CVS CEO: We’re Still Eyeing Primary Care M&A

The leaders of CVS Health Corp. say they’ll keep shopping for a primary care business to help them build out their health care delivery portfolio.

Rhode Island-based CVS, which expects to close on its roughly $8 billion acquisition of home health player Signify Health Inc. in the first half of next year, has been linked to a number of possible deals recently but nothing has materialized on that front yet. But President and CEO Karen Lynch told analysts after the company reported third-quarter results that the strategy centered on primary services expansion into areas such as care coordination and mental health remains a priority.

“We will continue to evaluate our options on primary care,” Lynch said. “We believe that we need to do M&A and we continue to evaluate those options in the marketplace.”

Lynch and her team this summer won the fight for Signify over a field that reportedly included Amazon and UnitedHealth and also has, along with Humana Inc., been said to have held talks with Cano Health Inc. Lynch and CFO Shawn Guertin told analysts on a conference call that they have the ability to both pull off a large acquisition and have enough cash left to buy back shares to help the company hit its longer-term earnings-per-share goals.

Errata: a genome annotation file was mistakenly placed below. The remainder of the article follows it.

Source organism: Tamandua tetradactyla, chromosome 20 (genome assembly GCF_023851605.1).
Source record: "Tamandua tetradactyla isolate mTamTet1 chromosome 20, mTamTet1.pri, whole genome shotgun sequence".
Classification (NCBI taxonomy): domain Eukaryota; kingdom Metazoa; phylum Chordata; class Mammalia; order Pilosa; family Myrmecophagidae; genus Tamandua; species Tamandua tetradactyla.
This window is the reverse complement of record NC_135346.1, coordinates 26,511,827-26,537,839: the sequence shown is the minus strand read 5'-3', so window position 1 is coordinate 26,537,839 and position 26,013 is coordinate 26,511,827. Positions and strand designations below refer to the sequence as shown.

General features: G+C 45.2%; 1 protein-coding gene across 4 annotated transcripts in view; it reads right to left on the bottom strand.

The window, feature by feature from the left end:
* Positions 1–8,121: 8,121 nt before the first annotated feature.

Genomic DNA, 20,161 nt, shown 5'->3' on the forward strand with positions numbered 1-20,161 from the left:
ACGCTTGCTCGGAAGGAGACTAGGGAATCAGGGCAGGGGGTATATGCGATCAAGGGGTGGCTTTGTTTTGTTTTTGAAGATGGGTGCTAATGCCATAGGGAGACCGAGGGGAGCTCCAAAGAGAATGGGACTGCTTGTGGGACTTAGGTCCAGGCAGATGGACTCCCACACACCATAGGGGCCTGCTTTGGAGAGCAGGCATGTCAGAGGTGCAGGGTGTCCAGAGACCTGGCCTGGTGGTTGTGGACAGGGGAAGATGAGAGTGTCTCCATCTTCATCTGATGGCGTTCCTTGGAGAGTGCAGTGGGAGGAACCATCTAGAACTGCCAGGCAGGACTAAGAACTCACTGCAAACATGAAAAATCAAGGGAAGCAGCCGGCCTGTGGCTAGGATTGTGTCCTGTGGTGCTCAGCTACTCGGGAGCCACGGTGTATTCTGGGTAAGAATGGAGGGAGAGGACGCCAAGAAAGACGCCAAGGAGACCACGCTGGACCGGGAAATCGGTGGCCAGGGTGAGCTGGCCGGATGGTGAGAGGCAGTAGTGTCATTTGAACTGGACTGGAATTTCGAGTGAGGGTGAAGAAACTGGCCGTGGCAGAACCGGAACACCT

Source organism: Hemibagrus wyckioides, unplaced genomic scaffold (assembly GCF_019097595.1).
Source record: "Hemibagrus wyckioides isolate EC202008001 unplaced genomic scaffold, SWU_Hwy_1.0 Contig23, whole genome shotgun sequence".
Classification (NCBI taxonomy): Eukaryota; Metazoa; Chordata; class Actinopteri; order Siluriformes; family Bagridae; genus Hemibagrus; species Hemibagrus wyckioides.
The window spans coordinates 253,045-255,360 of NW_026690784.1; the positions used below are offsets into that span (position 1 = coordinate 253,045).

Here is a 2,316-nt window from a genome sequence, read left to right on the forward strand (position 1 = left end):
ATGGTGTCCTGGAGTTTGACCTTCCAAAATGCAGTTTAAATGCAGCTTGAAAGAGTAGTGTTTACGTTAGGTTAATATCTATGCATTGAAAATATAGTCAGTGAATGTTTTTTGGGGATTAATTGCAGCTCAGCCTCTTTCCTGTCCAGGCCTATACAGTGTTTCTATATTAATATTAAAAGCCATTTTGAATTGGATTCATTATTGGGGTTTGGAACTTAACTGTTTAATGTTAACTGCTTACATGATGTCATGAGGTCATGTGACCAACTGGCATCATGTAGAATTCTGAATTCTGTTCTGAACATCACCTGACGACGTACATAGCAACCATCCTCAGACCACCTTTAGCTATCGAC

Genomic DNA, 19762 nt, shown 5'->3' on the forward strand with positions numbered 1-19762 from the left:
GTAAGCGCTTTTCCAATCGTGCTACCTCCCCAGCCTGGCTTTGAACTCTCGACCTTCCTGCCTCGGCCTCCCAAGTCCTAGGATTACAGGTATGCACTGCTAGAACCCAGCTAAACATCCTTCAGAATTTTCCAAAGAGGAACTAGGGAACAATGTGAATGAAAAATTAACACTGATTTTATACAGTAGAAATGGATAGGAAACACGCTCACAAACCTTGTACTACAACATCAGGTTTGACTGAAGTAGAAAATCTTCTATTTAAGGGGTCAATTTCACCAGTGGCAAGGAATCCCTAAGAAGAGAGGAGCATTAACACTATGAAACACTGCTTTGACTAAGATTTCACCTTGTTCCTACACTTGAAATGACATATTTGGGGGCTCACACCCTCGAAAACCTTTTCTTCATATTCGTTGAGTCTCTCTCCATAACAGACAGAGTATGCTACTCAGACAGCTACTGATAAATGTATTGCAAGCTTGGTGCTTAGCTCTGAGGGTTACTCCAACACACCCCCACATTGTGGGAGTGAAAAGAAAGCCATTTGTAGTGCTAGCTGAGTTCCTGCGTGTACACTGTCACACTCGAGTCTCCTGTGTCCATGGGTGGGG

While they hunt for deals, Lynch said CVS leaders also are building out their offerings internally, investing in the company’s clinics and retail stores as well as developing products incorporating its Aetna insurance division. In addition, Optum and HealthCare Partners veteran Amar Desai a few weeks ago started his work as the company’s first president of health care delivery and will look to guide its strategy.

In the three months ended Sept. 30, CVS posted a net loss of more than $3.4 billion because it booked a $5.2 billion charge to settle opioid-related lawsuits and another $2.5 billion to write down the value of the Omnicare long-term care pharmacy business it bought in 2015 and is now looking to sell. Adjusted for those and other one-time items, adjusted operating profits rose 4% from the third quarter of 2021. Revenues climbed 10 percent from a year earlier to nearly $81.2 billion.

Also discussed in the company’s earnings report and on its conference call were two disappointments that will combine to impact CVS’ business by $2 billion in 2024. The company’s Medicare Advantage Star rating was recently cut to 3.5 from and its Centene Corp. has decided to move its large pharmacy benefit management contract to Cigna Corp.’s Express Scripts subsidiary.

Lynch sought to put a silver lining on those items by saying her team has the “right actions in place” to improve its MA quality rating and that, while the Centene loss stings, CVS’ pharmacy services sales group has recently won $3.5 billion of new business for 2023.

Shares of CVS (Ticker: CVS) rose more than 2 percent to $96.80 Nov. 2, staying in the green on a day when markets swooned late after Federal Reserve Chairman Jay Powell said it is too early for the central bank to let down its guard on inflation. Over the past six months, the stock is essentially flat, leaving the company’s market capitalization about $127 billion.